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Zika infection late in pregnancy may be not so risky

No apparent birth defects reported in study of Colombian women infected in third trimester

5:05pm, June 15, 2016
pregnant woman's belly

HEALTHY BABY  In Colombia, a group of women thought to be infected with Zika virus during the third trimester of pregnancy have given birth to babies without microcephaly, or other obvious birth defects.

Early results from Zika cases tracked in Colombia suggest that the viral infection late in pregnancy is not linked to microcephaly, a birth defect that leaves infants with abnormally small heads and brains.

In a group of 1,850 pregnant women reportedly infected with the virus during the third trimester, more than 90 percent have given birth to babies without “apparent abnormalities,” researchers report online June 15 in the New England Journal of Medicine.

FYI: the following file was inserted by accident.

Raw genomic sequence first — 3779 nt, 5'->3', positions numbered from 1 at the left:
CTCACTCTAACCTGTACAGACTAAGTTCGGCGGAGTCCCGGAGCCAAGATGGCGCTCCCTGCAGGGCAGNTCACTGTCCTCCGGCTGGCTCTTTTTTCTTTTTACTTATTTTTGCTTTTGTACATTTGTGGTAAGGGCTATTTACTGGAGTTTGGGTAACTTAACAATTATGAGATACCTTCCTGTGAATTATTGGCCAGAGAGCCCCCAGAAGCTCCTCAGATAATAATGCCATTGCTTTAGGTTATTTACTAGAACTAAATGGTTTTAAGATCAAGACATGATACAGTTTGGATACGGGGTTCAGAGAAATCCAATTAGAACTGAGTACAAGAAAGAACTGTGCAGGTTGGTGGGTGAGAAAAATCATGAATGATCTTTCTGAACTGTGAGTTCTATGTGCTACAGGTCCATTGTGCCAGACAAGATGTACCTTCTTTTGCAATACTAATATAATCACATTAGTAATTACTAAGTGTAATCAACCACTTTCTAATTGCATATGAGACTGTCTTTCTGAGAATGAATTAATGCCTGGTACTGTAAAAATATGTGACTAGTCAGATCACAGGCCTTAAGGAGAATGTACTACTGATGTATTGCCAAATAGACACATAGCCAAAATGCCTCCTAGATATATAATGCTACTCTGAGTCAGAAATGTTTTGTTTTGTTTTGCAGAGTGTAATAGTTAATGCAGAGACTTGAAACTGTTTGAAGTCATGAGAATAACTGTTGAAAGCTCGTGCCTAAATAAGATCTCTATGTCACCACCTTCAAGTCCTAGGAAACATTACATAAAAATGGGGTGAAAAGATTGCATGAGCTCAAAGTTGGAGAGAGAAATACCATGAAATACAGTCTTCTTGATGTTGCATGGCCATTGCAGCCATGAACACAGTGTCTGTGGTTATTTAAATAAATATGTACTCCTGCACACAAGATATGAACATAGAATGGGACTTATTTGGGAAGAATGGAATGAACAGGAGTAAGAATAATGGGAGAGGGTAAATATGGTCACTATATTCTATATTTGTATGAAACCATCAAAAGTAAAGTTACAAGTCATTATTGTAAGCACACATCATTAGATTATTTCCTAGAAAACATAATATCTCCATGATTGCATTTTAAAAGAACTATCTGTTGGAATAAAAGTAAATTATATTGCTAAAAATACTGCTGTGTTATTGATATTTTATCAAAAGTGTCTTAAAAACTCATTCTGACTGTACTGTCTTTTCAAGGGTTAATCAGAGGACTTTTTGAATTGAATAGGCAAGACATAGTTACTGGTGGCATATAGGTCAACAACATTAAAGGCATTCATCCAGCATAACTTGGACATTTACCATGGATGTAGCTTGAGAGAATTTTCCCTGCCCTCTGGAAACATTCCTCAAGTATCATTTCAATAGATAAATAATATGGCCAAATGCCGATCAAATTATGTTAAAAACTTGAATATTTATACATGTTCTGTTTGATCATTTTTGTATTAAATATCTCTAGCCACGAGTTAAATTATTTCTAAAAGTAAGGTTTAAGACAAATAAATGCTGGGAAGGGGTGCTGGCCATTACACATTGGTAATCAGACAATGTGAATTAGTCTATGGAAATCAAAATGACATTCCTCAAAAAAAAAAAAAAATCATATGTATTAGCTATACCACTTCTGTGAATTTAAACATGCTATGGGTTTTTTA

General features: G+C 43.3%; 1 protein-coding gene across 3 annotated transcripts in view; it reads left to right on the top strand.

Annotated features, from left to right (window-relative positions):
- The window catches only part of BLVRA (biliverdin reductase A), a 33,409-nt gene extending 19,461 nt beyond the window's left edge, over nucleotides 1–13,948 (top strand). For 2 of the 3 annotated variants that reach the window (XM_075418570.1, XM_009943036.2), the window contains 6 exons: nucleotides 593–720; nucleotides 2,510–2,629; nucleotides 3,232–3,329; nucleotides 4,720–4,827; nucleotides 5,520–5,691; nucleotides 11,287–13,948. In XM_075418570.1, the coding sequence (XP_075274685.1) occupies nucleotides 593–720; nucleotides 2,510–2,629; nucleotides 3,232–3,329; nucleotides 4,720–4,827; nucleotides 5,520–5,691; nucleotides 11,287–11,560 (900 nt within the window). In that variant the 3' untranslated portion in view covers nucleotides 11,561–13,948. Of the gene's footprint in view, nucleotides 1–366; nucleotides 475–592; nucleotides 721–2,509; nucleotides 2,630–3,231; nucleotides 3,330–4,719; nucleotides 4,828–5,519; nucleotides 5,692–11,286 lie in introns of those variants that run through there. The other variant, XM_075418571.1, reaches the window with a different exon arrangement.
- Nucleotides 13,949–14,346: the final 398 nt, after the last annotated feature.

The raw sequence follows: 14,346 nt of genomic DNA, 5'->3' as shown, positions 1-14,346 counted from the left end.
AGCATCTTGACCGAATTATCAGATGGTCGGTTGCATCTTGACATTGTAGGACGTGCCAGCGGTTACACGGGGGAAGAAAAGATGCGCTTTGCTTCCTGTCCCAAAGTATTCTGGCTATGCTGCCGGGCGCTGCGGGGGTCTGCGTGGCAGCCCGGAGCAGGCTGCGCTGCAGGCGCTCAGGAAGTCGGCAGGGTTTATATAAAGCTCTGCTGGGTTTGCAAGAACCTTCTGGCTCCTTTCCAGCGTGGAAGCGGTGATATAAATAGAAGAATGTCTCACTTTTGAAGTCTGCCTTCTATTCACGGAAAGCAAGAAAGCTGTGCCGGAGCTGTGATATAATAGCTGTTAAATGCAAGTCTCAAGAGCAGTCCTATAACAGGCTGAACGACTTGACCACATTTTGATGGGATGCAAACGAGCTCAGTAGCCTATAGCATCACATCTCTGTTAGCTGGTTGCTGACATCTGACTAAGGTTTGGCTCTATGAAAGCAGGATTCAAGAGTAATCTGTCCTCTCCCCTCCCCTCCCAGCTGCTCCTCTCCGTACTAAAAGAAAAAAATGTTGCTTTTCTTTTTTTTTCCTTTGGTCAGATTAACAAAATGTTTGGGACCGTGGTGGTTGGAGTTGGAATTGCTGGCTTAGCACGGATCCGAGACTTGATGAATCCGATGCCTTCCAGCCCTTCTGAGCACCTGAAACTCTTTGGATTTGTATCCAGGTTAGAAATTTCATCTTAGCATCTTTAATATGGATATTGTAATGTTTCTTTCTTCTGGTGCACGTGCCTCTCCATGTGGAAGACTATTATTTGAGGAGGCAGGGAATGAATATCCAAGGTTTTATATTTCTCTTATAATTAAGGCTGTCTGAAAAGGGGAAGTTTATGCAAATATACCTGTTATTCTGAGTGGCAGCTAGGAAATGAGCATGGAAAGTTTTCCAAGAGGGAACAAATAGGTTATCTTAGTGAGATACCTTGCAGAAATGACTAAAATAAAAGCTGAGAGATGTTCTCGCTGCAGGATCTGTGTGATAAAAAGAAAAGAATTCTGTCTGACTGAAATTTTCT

The finding offers the barest glimmer of hope in the ongoing Zika crisis. Since 2015, the mosquito-borne virus has spread to 46 countries and left more than 1,500 babies with severe birth defects, including microcephaly and other malformations.

Any optimism should come with caution, says Anna Durbin, an infectious diseases physician at Johns Hopkins Bloomberg School of Public Health. The absence of microcephaly is “a huge

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